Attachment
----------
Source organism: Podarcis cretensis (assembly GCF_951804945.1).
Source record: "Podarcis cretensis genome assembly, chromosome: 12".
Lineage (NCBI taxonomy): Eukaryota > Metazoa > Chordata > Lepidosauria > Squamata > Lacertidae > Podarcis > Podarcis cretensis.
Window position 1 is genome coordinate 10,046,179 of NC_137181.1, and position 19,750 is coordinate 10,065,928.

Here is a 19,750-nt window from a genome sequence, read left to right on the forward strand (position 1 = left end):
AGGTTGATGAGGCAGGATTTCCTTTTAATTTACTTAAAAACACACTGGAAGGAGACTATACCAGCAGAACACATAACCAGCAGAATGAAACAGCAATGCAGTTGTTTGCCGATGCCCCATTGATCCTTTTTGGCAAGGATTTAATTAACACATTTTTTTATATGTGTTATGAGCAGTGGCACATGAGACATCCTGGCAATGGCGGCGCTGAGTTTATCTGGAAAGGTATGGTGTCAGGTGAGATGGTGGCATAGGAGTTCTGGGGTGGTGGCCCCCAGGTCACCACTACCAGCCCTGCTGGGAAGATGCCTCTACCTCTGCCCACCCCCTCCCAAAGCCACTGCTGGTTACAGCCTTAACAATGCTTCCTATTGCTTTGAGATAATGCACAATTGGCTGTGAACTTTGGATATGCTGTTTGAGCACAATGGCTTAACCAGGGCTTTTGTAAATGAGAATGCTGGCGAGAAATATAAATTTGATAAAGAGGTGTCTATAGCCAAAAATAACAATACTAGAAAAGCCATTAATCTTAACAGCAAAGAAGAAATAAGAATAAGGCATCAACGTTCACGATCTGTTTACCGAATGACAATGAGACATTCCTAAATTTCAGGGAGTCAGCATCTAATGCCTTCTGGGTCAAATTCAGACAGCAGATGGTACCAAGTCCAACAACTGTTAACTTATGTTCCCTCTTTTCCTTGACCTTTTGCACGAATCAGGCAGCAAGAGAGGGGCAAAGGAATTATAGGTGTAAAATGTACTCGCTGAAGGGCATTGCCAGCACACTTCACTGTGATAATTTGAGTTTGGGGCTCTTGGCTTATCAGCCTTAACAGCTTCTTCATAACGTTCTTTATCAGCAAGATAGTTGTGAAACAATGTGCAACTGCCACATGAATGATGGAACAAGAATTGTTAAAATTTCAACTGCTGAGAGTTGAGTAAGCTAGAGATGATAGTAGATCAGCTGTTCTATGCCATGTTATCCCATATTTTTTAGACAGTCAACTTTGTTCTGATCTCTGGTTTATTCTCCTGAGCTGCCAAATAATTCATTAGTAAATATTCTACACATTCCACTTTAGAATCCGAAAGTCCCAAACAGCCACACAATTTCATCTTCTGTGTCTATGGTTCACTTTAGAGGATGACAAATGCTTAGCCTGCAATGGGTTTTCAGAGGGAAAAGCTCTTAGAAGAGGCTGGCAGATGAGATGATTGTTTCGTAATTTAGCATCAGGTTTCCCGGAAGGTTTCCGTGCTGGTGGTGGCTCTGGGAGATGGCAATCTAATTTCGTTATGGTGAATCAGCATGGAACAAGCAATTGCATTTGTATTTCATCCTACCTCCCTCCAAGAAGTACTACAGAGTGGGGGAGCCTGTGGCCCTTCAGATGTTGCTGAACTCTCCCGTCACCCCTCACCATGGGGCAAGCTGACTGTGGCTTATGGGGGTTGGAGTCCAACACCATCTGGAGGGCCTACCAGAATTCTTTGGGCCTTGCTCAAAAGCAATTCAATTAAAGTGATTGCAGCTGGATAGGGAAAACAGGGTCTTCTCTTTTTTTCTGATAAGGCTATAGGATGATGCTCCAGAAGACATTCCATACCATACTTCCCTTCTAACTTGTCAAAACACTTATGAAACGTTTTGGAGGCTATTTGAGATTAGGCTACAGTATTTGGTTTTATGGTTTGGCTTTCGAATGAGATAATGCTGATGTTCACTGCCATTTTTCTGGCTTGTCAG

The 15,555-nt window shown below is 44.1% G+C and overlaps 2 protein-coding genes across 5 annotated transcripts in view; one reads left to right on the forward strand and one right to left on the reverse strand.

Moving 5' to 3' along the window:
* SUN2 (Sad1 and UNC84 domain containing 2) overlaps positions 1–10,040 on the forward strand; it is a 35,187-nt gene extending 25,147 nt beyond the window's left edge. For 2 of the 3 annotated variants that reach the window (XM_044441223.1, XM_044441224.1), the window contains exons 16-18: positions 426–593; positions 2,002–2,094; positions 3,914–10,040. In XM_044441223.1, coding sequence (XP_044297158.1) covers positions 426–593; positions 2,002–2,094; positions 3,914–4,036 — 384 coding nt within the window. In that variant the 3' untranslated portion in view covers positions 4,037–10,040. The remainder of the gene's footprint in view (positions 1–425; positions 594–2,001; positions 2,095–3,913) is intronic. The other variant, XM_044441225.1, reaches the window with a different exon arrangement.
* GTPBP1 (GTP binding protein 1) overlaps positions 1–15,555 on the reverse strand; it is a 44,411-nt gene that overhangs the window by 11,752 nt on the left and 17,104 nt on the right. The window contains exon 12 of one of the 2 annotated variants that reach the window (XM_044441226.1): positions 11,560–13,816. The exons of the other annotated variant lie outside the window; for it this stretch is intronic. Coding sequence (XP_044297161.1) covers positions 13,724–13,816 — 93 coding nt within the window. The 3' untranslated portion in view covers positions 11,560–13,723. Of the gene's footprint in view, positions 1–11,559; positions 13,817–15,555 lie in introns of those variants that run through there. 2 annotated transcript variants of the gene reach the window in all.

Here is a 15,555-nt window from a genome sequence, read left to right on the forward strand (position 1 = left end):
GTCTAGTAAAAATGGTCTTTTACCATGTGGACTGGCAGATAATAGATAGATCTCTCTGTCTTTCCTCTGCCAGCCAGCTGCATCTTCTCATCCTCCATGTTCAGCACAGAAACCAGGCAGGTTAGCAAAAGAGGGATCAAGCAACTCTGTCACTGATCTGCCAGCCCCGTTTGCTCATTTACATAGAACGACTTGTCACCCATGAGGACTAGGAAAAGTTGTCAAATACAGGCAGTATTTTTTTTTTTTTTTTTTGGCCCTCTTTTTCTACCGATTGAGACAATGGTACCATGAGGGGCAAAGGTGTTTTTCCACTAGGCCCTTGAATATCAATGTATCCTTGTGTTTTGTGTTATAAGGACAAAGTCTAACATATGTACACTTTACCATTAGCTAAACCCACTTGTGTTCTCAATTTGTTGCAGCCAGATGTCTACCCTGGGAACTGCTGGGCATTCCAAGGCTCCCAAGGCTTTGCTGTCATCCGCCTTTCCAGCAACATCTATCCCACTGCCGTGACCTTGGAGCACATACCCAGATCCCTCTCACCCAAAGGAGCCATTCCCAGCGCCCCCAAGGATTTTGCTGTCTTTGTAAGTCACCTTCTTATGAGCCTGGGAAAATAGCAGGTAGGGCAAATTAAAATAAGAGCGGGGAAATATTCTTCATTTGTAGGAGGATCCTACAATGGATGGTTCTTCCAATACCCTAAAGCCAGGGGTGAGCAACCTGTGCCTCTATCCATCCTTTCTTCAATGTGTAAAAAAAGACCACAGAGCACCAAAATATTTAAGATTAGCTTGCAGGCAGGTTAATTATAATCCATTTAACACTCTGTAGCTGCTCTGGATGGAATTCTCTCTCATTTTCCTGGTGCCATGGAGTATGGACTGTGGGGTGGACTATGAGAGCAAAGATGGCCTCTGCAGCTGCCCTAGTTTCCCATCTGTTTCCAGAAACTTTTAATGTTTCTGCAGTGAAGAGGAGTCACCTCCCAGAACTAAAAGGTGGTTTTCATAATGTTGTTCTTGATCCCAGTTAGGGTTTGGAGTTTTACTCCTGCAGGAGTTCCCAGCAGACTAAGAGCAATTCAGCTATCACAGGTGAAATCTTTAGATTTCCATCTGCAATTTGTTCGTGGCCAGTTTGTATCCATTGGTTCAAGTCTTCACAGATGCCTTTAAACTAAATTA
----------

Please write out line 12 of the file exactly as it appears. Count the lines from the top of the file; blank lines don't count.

GTCTAGTAAAAATGGTCTTTTACCATGTGGACTGGCAGATAATAGATAGATCTCTCTGTCTTTCCTCTGCCAGCCAGCTGCATCTTCTCATCCTCCATGTTCAGCACAGAAACCAGGCAGGTTAGCAAAAGAGGGATCAAGCAACTCTGTCACTGATCTGCCAGCCCCGTTTGCTCATTTACATAGAACGACTTGTCACCCATGAGGACTAGGAAAAGTTGTCAAATACAGGCAGTATTTTTTTTTTTTTTTTTTGGCCCTCTTTTTCTACCGATTGAGACAATGGTACCATGAGGGGCAAAGGTGTTTTTCCACTAGGCCCTTGAATATCAATGTATCCTTGTGTTTTGTGTTATAAGGACAAAGTCTAACATATGTACACTTTACCATTAGCTAAACCCACTTGTGTTCTCAATTTGTTGCAGCCAGATGTCTACCCTGGGAACTGCTGGGCATTCCAAGGCTCCCAAGGCTTTGCTGTCATCCGCCTTTCCAGCAACATCTATCCCACTGCCGTGACCTTGGAGCACATACCCAGATCCCTCTCACCCAAAGGAGCCATTCCCAGCGCCCCCAAGGATTTTGCTGTCTTTGTAAGTCACCTTCTTATGAGCCTGGGAAAATAGCAGGTAGGGCAAATTAAAATAAGAGCGGGGAAATATTCTTCATTTGTAGGAGGATCCTACAATGGATGGTTCTTCCAATACCCTAAAGCCAGGGGTGAGCAACCTGTGCCTCTATCCATCCTTTCTTCAATGTGTAAAAAAAGACCACAGAGCACCAAAATATTTAAGATTAGCTTGCAGGCAGGTTAATTATAATCCATTTAACACTCTGTAGCTGCTCTGGATGGAATTCTCTCTCATTTTCCTGGTGCCATGGAGTATGGACTGTGGGGTGGACTATGAGAGCAAAGATGGCCTCTGCAGCTGCCCTAGTTTCCCATCTGTTTCCAGAAACTTTTAATGTTTCTGCAGTGAAGAGGAGTCACCTCCCAGAACTAAAAGGTGGTTTTCATAATGTTGTTCTTGATCCCAGTTAGGGTTTGGAGTTTTACTCCTGCAGGAGTTCCCAGCAGACTAAGAGCAATTCAGCTATCACAGGTGAAATCTTTAGATTTCCATCTGCAATTTGTTCGTGGCCAGTTTGTATCCATTGGTTCAAGTCTTCACAGATGCCTTTAAACTAAATTA